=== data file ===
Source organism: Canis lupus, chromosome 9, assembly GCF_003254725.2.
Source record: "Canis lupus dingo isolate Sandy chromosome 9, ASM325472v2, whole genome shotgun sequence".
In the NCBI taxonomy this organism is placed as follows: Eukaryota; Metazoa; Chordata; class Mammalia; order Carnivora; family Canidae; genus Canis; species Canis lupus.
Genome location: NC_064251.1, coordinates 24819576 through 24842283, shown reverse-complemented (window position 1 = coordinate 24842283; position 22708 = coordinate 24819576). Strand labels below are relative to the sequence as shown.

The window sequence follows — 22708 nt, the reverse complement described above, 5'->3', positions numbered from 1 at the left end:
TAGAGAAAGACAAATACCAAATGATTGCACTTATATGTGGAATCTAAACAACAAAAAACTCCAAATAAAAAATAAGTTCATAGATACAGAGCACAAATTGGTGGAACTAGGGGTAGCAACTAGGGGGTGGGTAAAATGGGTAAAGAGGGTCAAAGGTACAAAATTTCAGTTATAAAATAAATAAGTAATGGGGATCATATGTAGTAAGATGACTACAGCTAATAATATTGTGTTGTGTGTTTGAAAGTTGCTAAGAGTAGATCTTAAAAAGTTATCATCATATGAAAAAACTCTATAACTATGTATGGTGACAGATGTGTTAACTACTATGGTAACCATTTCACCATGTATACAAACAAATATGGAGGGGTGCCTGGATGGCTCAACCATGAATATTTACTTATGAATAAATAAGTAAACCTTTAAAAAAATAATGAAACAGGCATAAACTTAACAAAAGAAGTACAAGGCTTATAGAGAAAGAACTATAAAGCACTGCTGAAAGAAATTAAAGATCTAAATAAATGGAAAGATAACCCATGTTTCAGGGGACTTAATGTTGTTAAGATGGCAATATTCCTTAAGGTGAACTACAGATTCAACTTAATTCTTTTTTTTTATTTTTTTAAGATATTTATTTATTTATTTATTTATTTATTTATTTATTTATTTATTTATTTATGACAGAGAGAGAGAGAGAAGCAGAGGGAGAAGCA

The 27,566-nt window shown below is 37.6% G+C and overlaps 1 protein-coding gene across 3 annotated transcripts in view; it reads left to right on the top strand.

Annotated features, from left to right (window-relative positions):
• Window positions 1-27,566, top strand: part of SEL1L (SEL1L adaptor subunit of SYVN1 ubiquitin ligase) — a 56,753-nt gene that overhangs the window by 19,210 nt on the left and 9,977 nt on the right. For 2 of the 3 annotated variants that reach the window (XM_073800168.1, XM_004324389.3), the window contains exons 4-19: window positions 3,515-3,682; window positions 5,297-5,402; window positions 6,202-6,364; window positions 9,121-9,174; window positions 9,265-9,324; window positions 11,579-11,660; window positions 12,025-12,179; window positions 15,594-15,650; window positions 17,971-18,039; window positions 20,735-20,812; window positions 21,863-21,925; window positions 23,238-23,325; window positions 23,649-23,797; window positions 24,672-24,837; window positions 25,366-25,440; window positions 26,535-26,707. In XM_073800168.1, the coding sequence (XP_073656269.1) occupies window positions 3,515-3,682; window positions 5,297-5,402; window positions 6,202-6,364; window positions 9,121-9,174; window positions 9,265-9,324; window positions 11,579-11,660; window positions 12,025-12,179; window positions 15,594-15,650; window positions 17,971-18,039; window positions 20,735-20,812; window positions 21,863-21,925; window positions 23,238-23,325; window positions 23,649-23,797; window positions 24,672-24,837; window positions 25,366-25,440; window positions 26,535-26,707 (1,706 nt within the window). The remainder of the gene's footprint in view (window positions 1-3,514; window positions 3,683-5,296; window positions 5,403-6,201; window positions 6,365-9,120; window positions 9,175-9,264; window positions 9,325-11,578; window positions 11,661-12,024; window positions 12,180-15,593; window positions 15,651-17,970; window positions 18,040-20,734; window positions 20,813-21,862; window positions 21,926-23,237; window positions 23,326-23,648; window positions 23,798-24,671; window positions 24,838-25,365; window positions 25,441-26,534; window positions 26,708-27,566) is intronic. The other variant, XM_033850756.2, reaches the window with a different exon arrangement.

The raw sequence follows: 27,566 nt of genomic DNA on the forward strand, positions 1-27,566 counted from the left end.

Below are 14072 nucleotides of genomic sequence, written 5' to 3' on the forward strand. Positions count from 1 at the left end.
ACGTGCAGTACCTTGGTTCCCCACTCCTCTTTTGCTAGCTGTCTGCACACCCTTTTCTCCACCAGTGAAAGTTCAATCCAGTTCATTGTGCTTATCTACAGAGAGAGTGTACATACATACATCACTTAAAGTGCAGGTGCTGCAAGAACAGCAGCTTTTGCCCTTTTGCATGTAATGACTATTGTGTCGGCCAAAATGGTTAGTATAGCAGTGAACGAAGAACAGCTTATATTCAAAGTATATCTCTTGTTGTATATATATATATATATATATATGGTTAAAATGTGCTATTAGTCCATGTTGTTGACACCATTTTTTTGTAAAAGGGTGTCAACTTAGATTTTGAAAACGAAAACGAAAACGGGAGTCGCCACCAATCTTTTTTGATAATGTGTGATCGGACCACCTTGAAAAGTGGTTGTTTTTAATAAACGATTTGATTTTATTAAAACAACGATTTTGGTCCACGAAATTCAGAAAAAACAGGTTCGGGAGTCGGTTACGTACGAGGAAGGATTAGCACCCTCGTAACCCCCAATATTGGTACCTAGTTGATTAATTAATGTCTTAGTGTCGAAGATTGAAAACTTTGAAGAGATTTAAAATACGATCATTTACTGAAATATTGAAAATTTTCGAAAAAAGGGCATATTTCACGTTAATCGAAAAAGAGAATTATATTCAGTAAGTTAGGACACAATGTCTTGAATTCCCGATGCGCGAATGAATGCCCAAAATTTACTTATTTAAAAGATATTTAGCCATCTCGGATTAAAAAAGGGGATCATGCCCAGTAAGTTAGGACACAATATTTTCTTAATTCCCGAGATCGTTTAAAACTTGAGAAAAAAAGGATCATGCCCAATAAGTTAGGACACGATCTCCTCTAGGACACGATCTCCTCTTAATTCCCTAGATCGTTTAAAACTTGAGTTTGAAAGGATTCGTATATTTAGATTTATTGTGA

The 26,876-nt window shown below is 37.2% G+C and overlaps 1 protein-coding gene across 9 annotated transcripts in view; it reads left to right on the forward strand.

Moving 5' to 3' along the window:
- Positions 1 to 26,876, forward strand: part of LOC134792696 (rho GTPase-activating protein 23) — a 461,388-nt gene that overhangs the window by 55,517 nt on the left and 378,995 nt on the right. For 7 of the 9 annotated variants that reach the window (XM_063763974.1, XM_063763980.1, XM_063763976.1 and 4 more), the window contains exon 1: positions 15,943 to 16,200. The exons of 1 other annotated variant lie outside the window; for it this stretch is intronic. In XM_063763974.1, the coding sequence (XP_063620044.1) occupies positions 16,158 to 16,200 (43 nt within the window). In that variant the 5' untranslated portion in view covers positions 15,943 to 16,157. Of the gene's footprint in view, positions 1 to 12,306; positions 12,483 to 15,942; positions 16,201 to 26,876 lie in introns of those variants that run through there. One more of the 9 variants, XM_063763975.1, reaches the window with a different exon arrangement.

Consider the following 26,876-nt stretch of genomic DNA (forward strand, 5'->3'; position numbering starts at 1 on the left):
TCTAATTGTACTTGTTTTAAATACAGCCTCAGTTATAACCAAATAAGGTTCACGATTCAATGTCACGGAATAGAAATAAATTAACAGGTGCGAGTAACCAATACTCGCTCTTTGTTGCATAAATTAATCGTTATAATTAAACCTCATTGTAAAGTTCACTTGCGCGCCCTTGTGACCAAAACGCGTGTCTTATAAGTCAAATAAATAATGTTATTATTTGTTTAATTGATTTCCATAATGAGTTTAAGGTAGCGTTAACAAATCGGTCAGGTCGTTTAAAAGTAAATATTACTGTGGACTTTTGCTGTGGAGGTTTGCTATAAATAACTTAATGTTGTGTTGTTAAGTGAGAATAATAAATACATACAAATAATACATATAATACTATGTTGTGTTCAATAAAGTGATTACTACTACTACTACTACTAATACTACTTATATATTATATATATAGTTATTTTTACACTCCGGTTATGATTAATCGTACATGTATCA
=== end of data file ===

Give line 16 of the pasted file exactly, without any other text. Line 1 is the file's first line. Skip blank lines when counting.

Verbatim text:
Consider the following 26,876-nt stretch of genomic DNA (forward strand, 5'->3'; position numbering starts at 1 on the left):